When starting, many individuals associate exercise with aesthetic goals - they want to become lean and feel confident with their appearance. It may take time for them to realize that, more importantly, exercise is an incredibly useful tool for improving their health and that health is much more than a person’s body fat percentage. Perhaps you can remember the first time you saw a physique that really impressed you, whether it was in a movie, a comic book, a magazine, on the internet, or in person. Perhaps you wanted to look just like them. They look fit, so they must be healthy, right? Well, looks can be rather deceiving, especially in the world of health and fitness. Let’s take a look at a couple reasons why you shouldn’t blindly chase a specific body fat percentage.
Body fat is essential to proper bodily function. Body fat plays a large role in hormone regulation. It’s not just a tissue, it’s an endocrine organ. Excessively low body fat can cause several issues, such as susceptibility to heart problems, low energy, constant hunger, low testosterone, poor recovery, reduced performance in and outside of the gym (if you catch my drift), decreased bone density, brain fog, and decreased immune function. Essential body fat levels are about 5% for men and 12% for women. However, a healthy range is about 10-20% for men and about 20-30% for women.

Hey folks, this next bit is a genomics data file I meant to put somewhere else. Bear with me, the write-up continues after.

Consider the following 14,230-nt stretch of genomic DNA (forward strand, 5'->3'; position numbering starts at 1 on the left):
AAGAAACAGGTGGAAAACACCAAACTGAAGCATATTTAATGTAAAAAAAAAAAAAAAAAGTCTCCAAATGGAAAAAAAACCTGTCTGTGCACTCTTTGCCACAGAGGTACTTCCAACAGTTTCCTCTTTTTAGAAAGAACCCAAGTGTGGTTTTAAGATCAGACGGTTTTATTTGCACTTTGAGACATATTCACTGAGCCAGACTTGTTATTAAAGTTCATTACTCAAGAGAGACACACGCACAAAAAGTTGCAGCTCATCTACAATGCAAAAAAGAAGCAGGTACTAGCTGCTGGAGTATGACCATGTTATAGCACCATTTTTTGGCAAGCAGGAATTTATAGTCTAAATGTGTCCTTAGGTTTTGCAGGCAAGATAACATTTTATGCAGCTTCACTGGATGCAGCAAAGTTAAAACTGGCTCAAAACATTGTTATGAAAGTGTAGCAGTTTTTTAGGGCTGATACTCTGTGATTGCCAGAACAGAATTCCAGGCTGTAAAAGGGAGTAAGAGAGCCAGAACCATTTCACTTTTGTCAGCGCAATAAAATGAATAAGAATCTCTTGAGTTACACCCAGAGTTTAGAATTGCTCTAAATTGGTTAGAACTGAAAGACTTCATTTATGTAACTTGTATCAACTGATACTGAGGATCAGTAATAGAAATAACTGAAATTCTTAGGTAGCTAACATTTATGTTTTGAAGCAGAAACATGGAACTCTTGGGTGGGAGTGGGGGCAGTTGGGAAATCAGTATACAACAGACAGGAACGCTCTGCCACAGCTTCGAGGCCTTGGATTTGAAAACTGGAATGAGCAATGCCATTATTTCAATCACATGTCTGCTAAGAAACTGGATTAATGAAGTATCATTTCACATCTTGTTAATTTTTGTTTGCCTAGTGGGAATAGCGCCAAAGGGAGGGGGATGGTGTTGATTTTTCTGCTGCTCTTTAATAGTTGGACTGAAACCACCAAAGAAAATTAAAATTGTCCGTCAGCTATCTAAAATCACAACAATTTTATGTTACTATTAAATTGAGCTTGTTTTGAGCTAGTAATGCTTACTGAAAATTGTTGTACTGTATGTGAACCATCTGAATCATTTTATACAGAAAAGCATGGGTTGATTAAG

Body fat is just one biomarker amongst many. Biomarkers are measurable pieces of data that help us to get a good picture of our overall health. Body fat percentage is a biomarker, but there are others that are just important such as heart rate, blood pressure, and blood sugar level. As was touched on in the previous paragraph, chasing an excessively low body fat percentage can negatively impact other important health indicators. Ironically, many symptoms associated with excess body fat are also present with insufficient body fat. For example, a professional bodybuilder who weighs 250 lbs and has a body fat percentage of 5% may look healthy and strong, but is really at a much greater risk of cardiovascular disorder, disease, or failure.
We all want to look good and feel good. Accomplishing both is an attainable goal if you keep a well-rounded perspective of your health and fitness. In many instances, reducing body fat is an appropriate goal that will improve one’s health. However, hyper-focusing on one factor often leaves us blind to other important considerations. Keep a balanced view and you can be healthy and confident!